Friday, 23 December 2011

Waiting For The Wireman in 1974 - Sample

Waiting For The Wireman in 1974 by Stephen Walker
Cover image:
Noche de Luna Llena - 
Full Moon Night.
Copyright © Luz Adriana Villa
Source: Wikimedia Commons.
Reused under 

Creative Commons License
Attribution 2.0 Generic 

(CC BY 2.0).
"Jack's the Devil, Billy boy. And there's a bit of the devil in us all."

Waiting for the Wireman in 1974 was written way back in 1994 and first published in issue #8 of Andy Cox's The 3rd Alternative magazine (now known as Black Static). Andy later went on to also edit the UK's premier sci-fi mag Interzone

It's so long since I wrote it I that don't recall the exact process by which the Wireman's plot or characters were constructed but, as it features a scarecrow, children, power pylons, a skull, a social club and a pumpkin, I suspect it was one of those where I thought of a bunch of suitably creepy things and then wove a story around them. The Bobby Goldsboro mention was probably a reference to Ken Loach's classic movie Kes, but don't quote me on that.

Waiting For The Wireman In 1974 can also be found in my short story collection Adventures By Moonlight.

by Stephen Walker 

If you were to leave the Belsley Social Club this evening (leaving behind the band who only play Bobby Goldsboro, the electric lighting that hides your true self, and the one-armed bandits who steal your cash); if you used the rear fire exit, walked, six, litter-strewn yards and joined me on this broken wall, you might just notice the difference between two worlds.

Contained within that squat building is the bubbling heart of a community - the only place to be in this town because it’s literally the only place to be. Out here is wasteland, a place of long, wild grasses, power pylons and rubble; of forgotten things. This is where urbanisation runs down before giving in to countryside’s strangling grasp.

And, if you were a stranger to these parts, you might just stop and wonder why a twelve year old girl is sat out here on her own.

But then you wouldn’t have heard of Lilly of the Field.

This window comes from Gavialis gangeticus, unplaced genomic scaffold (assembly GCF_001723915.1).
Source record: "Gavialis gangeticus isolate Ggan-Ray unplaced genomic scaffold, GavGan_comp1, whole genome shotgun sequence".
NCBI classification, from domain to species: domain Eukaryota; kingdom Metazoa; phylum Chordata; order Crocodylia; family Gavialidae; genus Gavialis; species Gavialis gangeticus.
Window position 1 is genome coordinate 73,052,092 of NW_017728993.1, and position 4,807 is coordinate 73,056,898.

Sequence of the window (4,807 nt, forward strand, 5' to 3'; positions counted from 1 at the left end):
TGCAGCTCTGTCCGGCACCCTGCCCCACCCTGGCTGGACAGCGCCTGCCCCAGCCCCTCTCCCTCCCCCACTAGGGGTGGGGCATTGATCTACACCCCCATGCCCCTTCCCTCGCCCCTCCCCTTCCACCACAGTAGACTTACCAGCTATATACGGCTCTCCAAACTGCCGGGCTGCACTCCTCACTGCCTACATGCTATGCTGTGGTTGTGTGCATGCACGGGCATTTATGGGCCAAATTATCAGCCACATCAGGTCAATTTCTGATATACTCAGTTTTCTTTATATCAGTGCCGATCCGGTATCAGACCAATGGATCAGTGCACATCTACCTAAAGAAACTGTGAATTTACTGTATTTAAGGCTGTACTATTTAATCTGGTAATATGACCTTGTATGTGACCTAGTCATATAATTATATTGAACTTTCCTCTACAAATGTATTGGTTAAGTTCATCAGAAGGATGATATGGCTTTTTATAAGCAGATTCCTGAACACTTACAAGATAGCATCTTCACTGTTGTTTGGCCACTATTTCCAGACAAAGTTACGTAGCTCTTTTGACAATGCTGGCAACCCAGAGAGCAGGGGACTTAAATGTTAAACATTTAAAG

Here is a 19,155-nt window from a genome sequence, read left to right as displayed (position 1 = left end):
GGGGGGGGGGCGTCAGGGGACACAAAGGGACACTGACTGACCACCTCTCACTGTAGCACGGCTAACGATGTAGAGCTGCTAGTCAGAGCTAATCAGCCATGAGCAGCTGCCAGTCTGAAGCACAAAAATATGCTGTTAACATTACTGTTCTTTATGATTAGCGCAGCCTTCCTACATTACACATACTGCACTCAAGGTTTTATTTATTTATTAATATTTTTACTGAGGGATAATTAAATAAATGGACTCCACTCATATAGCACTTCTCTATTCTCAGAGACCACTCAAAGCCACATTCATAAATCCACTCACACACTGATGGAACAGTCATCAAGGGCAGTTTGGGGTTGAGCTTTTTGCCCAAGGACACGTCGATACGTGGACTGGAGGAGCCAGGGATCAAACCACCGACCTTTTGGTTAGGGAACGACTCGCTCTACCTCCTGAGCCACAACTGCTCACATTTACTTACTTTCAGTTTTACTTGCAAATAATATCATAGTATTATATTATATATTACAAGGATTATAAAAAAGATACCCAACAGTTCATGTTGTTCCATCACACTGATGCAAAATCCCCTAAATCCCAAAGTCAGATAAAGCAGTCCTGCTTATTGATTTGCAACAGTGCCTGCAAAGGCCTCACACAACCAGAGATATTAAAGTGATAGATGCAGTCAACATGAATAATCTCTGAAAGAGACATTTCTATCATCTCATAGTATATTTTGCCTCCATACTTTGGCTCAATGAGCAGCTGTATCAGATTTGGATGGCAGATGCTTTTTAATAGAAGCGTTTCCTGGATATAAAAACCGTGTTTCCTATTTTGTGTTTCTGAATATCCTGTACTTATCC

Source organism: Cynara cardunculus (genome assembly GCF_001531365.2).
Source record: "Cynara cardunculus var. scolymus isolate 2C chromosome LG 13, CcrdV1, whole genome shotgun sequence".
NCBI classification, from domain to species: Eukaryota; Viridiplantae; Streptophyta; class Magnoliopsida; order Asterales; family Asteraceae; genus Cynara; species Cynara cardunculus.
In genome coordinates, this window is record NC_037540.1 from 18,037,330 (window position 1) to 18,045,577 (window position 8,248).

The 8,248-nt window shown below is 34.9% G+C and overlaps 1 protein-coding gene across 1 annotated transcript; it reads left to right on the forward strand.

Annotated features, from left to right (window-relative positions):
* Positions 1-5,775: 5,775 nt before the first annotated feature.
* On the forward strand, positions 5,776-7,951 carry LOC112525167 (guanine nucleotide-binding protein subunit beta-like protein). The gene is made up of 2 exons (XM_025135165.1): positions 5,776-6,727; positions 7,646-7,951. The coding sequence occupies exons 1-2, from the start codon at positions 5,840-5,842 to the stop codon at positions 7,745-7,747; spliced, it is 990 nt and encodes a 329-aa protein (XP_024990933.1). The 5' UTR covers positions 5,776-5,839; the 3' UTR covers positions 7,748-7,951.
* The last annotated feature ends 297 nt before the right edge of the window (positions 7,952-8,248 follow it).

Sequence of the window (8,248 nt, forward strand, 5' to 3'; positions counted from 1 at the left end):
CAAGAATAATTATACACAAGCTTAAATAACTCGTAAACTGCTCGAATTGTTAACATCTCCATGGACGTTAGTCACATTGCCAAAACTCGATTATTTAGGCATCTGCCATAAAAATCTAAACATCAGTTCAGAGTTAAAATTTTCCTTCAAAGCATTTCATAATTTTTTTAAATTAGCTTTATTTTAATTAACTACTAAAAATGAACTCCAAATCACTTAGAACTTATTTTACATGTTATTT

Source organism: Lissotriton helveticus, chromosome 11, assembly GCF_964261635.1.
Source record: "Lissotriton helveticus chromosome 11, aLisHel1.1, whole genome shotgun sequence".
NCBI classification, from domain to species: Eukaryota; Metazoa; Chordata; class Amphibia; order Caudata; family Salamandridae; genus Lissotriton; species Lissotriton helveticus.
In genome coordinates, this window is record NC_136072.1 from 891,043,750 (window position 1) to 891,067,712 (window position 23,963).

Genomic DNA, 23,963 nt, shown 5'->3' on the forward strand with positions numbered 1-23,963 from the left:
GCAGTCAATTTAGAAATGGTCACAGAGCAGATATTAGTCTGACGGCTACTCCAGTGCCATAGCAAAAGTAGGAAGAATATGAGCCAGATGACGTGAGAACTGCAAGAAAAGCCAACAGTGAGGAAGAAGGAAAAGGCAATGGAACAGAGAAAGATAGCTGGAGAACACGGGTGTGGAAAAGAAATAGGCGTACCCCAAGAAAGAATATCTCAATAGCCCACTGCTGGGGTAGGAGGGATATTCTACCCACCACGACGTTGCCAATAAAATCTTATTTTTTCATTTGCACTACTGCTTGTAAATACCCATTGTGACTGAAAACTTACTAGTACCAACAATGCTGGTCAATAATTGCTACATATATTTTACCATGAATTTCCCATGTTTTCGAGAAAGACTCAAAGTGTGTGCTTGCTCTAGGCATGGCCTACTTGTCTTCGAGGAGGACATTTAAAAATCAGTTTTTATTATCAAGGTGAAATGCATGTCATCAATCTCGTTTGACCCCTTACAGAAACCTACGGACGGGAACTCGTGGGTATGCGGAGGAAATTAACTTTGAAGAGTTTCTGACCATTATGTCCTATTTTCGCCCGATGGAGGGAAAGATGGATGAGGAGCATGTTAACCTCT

From my vantage point, I watch the Unnamed Billy Morten walk the path that marks the town limits.

And he’s carrying three things I want more than all others.


“What you doing, Billy?” I walk alongside him, taking care to stay on the wild side of the pavement.

He says, “I’m not meant to talk to you.”

I say, “I know.”

He says, “No one is.”

I say, “I know.”

He says, “You’re a bad example.”

I say, “I know.”

He says, “They reckon you’re dangerous.”

I say, “I know. And they’re right; because, one Friday, October evening, I’m likely to make someone - such as yourself, Billy - see.”

“See what?”

“See what’s all around you - if you’d only care to look.”

He continues walking, not even glancing at me. Eleven years old and not yet interested in girls. In women, maybe, but not in girls. And certainly not in this one, with her messed-up hair and skinny skinny legs.

I ask again. “So, what’re you doing?”

He hugs the three priceless objects tighter, nudging them under his pale chin to make sure he can’t drop them. “I’m in a gang. We’ve got a den. I’m taking this stuff to it. This rope’s for a swing. This bottle’s for throwing at. This skull’s for warning - to scare off other kids. That’s what you do when you’re in a gang. You mark out territory and defend it.”

My gaze scurries over the objects. Somewhere, somehow, behind the glowering skies, there must be a guiding power, a spirit of the moment that makes things be as they should be. How else could those perfect possessions have been delivered to me on this of all nights?

“It’s certainly a nice skull,” I tell him. And it is.

He glances down at the dry, yellowed surface, into those deep, dark eyeless sockets. “I found it,” he says. “In the back garden. Beneath a bush. My dad reckons that, five hundred years ago, this whole town was one big park for the Duke of Somewhere, and it was full of game. That’s like animals that were put there to be shot. There’s supposed to be loads of old bones lying around.”

I stop.

Billy doesn’t.

He continues along the path, as I call after his T-shirted back. “I know something else you could do with those things, Billy Morten. Something much better.”

You can download the rest of Waiting For The Wireman in 1974 from:

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